Russia Opens Extremism Probe Against Kremlin Critic Navalny


Russian authorities said they’d opened another criminal case against jailed opposition leader Alexey Navalny and his allies, this time alleging they created an illegal “extremist organization.”

If convicted, Navalny and his colleagues could face as much as a decade in prison. The probe is the latest in a rising tide of legal pressure prosecutors and investigators have put on the activist and his supporters this year. It follows his jailing in January after he returned from Germany, where he was recovering from a nerve-agent poisoning that he and western governments blame on the Kremlin.

Russia denies any involvement in his illness and officials have accused him of working as an agent of the U.S. and its allies. Navalny and his allies dismiss those claims. He’s now serving a 2 1/2-year prison term for violating the terms of a suspended sentence by failing to report to authorities when he was recovering in Germany last year.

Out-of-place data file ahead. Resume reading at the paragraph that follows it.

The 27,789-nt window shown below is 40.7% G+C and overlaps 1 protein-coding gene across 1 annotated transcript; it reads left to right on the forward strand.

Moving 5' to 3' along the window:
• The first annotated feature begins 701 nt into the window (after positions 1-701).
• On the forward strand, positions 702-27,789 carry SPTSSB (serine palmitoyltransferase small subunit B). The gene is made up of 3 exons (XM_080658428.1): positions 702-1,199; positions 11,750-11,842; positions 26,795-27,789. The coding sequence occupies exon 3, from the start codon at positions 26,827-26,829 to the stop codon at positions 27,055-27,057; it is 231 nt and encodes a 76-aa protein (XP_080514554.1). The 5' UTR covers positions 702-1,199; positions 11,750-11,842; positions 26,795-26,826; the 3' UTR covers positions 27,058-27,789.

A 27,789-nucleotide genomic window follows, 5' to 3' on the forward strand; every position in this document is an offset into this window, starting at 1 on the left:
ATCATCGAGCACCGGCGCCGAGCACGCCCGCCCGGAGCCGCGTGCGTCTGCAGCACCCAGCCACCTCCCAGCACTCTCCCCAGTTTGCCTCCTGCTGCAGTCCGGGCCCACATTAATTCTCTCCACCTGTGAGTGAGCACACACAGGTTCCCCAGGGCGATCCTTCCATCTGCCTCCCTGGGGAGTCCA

In June, a Russian court banned his Anti-Corruption Fund an “extremist” organization, drawing criticism from the U.S. and other western countries. 

“This is already the FOURTH criminal case opened against Alexey since he’s been in prison,” spokeswoman Kira Yarmysh wrote in Twitter.

The new probe seeks to hold him and his allies responsible for operating the group before that date, according to a statement from the Investigative Committee Tuesday. Several of the allies listed as potential suspects in the case have already fled Russia after other criminal prosecutions.

Conviction under extremism the statute carries a sentence of up to 10 years in prison, as well as heavy fines. In August, the Investigative Committee said it was investigating Navalny for creating a group that infringed on the rights of citizens, a law typically used against cults. The penalty under that would be as much as three years in jail.